How a single word shows DWP has finally owned up on benefit deaths


The Department for Work and Pensions (DWP) has finally admitted that it could be partly responsible for the deaths of some benefit claimants.

The admission came – quietly – after its release of heavily-redacted versions of 49 secret “peer reviews” into benefit-related deaths, following the loss of a 21-month battle with Disability News Service (DNS) to keep them secret.

Although the circumstances of each death are redacted, analysis of the recommendations for local and national improvements suggests strongly that the DWP civil servants who carried out the reviews believed that the way the benefit claimants had been treated had been partly responsible for many of the deaths.

One peer review author says: “The risk associated with disregarding the possibility that some of these claimants need more support or a different form of engagement is that we fail to recognise more cases like [REDACTED NAME OF BENEFIT CLAIMANT WHO DIED], with consequent potential impact on the claimant.”

“Processes… have been revised to ensure it does not happen again, to make sure we provide adequate support for vulnerable customers,” says the author of another review into a claimant’s death.

But it is in comparing DWP’s response to the publication of the 49 reviews and its response to previous media reports of benefit-related deaths that demonstrate that it has now admitted it can no longer deny all links between its actions and the deaths of benefit claimants.

Since DNS first revealed the existence of the 49 reviews, DWP has repeatedly insisted that it was “wrong” and “misleading” to link the deaths of disabled people to their benefit claims.

In October last year, after the sister of a disabled man who died just three months after being found fit for work and then having his benefits sanctioned said the discredited work capability assessment (WCA) system was partly responsible for her brother’s death, a DWP spokeswoman said it was “wrong to suggest a link between a benefit decision and someone’s death”.

The following month, after the father of a man who took his own life after being found “fit for work” said he believed his son would still be alive if he had not been failed by the benefits system, a DWP spokesman said: “Suicide is a tragic and complex issue and there are often many reasons why someone takes their life, so to link it to one event is misleading.”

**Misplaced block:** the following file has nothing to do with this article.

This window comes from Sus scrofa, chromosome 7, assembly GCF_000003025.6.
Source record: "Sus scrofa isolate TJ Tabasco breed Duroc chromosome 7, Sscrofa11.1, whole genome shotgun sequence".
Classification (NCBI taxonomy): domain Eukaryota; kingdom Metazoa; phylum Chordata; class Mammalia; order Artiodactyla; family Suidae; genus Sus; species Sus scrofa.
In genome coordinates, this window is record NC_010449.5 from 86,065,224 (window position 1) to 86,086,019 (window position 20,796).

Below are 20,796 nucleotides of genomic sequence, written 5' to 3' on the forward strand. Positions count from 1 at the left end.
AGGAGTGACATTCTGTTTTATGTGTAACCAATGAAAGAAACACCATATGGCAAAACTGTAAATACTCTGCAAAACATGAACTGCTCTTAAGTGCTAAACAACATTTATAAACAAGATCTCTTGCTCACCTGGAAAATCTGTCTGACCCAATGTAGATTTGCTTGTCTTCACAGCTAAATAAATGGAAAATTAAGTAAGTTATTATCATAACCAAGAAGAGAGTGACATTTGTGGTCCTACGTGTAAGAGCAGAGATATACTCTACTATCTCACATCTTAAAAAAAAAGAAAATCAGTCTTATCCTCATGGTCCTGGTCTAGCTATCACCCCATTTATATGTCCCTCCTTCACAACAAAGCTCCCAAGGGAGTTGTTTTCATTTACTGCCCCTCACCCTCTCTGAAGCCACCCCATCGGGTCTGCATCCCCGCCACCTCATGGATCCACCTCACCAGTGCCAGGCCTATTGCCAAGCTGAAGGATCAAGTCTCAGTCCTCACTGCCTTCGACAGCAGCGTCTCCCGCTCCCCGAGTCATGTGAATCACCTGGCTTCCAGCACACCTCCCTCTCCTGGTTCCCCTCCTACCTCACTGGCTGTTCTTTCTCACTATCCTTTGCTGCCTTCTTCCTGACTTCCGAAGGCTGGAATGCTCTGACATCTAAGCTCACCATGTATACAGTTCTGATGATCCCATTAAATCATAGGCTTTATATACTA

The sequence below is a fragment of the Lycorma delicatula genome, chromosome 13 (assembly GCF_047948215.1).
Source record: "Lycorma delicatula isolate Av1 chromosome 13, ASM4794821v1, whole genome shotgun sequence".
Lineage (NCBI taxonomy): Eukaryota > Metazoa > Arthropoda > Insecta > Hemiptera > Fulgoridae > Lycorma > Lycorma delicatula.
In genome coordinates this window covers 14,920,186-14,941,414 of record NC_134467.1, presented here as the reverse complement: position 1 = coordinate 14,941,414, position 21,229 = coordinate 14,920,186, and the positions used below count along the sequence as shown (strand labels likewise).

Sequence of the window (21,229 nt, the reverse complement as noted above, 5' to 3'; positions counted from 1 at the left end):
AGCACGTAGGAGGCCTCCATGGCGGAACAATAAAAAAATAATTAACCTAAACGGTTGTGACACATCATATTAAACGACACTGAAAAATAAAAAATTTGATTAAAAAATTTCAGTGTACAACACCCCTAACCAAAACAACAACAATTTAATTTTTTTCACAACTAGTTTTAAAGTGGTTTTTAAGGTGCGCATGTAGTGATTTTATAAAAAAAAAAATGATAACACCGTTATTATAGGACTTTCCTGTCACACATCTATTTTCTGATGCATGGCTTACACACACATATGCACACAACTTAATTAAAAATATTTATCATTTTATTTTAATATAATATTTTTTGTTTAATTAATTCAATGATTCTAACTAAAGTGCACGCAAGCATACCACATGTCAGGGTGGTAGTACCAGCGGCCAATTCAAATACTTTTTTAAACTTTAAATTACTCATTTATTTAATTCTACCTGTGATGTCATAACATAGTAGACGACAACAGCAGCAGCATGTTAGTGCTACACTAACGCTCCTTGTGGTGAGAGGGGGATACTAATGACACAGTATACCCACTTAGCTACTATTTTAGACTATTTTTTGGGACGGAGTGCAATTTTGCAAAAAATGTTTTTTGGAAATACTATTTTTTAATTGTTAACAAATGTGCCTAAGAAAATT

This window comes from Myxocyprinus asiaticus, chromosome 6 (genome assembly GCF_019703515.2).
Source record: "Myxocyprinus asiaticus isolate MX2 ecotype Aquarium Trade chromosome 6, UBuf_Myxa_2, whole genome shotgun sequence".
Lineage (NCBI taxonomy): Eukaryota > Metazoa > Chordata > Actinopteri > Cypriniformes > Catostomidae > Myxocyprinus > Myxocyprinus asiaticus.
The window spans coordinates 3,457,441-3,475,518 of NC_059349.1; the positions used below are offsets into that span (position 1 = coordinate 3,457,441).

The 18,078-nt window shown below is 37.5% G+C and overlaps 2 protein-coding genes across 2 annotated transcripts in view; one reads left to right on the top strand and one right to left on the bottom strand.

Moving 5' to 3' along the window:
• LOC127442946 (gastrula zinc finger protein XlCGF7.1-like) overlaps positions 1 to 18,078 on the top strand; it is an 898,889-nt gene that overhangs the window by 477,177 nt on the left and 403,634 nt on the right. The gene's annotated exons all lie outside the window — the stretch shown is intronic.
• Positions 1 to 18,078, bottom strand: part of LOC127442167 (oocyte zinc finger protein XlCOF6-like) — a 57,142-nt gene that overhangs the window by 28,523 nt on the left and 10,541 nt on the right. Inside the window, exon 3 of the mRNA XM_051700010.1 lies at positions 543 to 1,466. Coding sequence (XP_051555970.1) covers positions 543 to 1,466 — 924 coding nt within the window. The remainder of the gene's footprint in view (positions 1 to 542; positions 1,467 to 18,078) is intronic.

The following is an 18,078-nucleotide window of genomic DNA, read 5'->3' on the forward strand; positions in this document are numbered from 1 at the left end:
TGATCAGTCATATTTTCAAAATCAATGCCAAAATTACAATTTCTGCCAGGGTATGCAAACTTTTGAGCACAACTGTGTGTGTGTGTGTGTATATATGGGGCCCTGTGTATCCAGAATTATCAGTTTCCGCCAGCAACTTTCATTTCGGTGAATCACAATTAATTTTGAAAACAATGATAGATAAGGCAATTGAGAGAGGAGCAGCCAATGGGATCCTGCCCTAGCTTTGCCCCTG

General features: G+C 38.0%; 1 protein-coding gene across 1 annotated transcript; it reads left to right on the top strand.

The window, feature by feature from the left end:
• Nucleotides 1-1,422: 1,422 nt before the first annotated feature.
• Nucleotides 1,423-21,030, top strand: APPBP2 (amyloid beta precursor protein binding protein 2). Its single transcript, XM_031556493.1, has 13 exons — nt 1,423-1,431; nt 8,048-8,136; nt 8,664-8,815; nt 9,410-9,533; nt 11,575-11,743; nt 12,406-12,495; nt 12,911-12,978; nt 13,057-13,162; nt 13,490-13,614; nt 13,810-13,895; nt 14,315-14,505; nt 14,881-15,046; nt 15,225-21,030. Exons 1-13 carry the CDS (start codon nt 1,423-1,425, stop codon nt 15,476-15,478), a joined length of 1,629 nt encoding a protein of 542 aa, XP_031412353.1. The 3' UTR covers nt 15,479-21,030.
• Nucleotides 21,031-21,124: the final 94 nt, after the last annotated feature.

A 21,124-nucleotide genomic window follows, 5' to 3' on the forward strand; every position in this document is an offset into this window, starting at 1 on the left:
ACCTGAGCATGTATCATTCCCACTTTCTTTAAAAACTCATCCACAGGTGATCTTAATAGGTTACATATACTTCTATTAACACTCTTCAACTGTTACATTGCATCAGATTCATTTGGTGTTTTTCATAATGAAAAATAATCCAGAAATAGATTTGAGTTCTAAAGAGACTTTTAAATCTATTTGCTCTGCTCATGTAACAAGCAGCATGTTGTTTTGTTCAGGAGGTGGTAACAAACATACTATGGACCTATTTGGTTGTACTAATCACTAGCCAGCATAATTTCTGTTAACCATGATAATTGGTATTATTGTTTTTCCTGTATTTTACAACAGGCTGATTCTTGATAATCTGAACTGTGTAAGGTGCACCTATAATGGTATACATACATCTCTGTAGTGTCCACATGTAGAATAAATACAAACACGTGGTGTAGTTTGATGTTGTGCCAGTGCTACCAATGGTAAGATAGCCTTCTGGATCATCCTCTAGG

And in response to hearing that a disabled man had died of a heart attack, just an hour after being told that DWP was threatening to stop paying his out-of-work disability benefits, a DWP spokeswoman again insisted that it was “misleading to link a death to someone’s benefit claim”.

DWP has delivered similar responses to other news organisations.

In February this year, after Scotland’s Daily Record described how a disabled man took his own life after his ESA was mistakenly stopped, a DWP spokesman told the newspaper: “Suicide is a tragic and complex issue, so to link a death to someone’s benefit claim is misleading.”

But now, following the publication of the 49 reviews, its position has changed.

In response to a story in The Guardian about the publication of the peer reviews – co-authored by DNS editor John Pring – a DWP spokesperson said: “Any suicide is a tragedy and the reasons for them are complex, however it would be inaccurate and misleading to link it solely to a person’s benefit claim.”

To show this was no accident, the same comment appeared in an article in The Independent the following day: “Any suicide is a tragedy and the reasons for them are complex, however it would be inaccurate and misleading to link it solely to a person’s benefit claim.”

The use of the word “solely” means that ministers have now accepted that the actions of their department can be partly responsible for benefit claimants taking their own lives, and for other benefit-related deaths.

19 May 2016

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